Methyl acrylate 70, ethyl acrylate 25, acid 5 Ethyl acrylate 76, methyl methacrylate 19, acid 5 Ethyl acrylate 78, styrene 17, acid 5 Ethyl acrylate 78, acrylonitrile l7, acid 5 Ethyl acrylate 20, butyl methacrylate 75, acid 5 n-Propyl acrylate 62, methyl methacrylate 33, acid 5 n-Propyl acrylate 72,acrylonitrile 23, acid 5 Butyl aerylate 58, methyl methacrylate 37, acid 5 Butyl acrylate 68, acrylonitrile 27, acid 5 Butyl acrylate l0, butyl methacrylate 85, acid 5 Butyl aerylate 57, styrene 38, acid 5 The copolymer dispersions may be made by any of the known emulsion copolymerization procedures, e. g. by first mixing the several monomers in the desired proportions into an aqueous solution of an anionic, or preferably a non-ionic, dispersing or emulsifying agent.

Examples of anionic emulsifying agents that may be used include the higher fatty alcohol sulfates, such as sodium lauryl sulfate, the alkylaryl sulfonates, such as sodium t-octylphenyl sulfonates, the sodium di-octyl sulfosuceinates and so on. Examples of the non-ionic dispersing agents that may be used for preparing the monomeric emulsions before copolymerization or dispersions of the polymer after polymerization include the following: alkylphenoxypolyethoxyethanols having alkyl groups of about seven to eighteen carbon atoms and 6 to 60 or more oxyethylene units, such as heptylphenoxypolyethoxycthanols, octylphenoxypolyethoxyethanols, methyloctylphenoxypolyethoxyethanols, nonylphenoxypolyethoxyethanols, dodecylphenoxypolyethoxyethanols, and the like; polyethoxyethanol derivatives of methylene linked alkyl phenols; sulfur-containing agents such as those made by condensing 6 to 60 or more moles of ethylene oxide with nonyl, dodecyl, tetradecyl, t-dodecyl, and the like mercaptans or with alkylthiophenols having alkyl groups of six to fifteen carbon atoms; ethylene oxide derivatives of long-changed carboxylic acids, such as lauric,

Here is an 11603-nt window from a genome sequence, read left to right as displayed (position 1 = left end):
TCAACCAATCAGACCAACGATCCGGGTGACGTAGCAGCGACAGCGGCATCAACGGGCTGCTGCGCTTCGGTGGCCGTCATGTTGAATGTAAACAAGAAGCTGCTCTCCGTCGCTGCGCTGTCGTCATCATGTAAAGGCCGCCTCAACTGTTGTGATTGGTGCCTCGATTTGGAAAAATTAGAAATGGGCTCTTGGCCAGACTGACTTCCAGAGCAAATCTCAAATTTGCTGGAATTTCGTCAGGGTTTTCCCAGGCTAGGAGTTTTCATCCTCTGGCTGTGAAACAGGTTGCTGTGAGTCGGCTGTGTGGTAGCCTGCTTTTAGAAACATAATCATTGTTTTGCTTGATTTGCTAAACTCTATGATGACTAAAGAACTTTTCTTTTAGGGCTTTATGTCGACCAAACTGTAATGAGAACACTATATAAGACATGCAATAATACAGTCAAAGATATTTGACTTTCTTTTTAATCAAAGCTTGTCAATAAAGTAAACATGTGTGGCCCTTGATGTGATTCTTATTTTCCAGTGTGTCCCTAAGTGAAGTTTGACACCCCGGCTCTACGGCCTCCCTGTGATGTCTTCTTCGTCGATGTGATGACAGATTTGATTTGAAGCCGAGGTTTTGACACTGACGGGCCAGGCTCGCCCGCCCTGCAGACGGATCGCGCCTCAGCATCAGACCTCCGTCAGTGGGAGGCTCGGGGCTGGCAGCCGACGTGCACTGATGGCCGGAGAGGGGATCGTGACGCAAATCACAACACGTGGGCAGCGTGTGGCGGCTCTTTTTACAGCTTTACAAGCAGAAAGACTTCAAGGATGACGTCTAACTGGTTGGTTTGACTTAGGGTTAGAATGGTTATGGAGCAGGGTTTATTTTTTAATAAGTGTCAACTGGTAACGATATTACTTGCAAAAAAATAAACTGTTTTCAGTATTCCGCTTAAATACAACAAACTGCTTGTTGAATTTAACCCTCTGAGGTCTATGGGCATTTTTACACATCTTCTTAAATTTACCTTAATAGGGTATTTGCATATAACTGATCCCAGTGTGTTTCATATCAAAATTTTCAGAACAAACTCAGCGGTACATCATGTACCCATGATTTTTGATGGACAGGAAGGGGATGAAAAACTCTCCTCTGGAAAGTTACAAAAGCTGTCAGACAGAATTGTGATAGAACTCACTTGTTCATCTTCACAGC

myristic, pahnitic, oleic, and the like or mixtures of acids such as found in tall oil containing 6 to 60 oxyethylene units per molecule; analogous ethylene oxide condensates of long-chained alcohols, such as octyl, decyl, lauryl, or cetyl alcohols, ethylene oxide derivatives of etherified or esterified polyhydroxy compounds having a hydrophobic hydrocarbon chain, such as sorbitan monostearate containing 6 to 60 oxyethylene units, etc.; block copolymers of ethylene oxide and propylene oxide comprising a hydrophobic propylene oxide section combined with one or more hydrophilic ethylene oxide sections.